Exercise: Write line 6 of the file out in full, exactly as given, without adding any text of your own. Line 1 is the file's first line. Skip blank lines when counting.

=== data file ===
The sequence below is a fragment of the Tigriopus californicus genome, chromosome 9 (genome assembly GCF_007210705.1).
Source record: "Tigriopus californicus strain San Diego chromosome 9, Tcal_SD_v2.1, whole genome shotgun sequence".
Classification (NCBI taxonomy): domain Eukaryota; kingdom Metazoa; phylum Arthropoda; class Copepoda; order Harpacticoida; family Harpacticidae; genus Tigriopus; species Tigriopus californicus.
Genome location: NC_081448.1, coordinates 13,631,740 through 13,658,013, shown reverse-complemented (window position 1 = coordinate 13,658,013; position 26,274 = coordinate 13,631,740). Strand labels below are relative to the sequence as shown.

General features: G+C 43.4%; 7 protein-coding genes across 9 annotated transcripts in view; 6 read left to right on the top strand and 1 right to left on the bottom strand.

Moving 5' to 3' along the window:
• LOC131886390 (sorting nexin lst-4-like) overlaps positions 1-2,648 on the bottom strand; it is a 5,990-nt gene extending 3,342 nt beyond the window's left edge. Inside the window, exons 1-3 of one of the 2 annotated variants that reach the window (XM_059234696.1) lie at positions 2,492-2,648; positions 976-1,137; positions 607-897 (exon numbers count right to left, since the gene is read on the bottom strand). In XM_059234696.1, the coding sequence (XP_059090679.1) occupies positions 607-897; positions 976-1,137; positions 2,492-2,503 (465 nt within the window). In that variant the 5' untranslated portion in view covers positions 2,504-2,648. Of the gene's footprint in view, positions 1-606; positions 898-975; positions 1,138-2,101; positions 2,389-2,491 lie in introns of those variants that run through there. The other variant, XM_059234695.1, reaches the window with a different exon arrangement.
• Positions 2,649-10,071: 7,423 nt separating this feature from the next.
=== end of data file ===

Moving 5' to 3' along the window: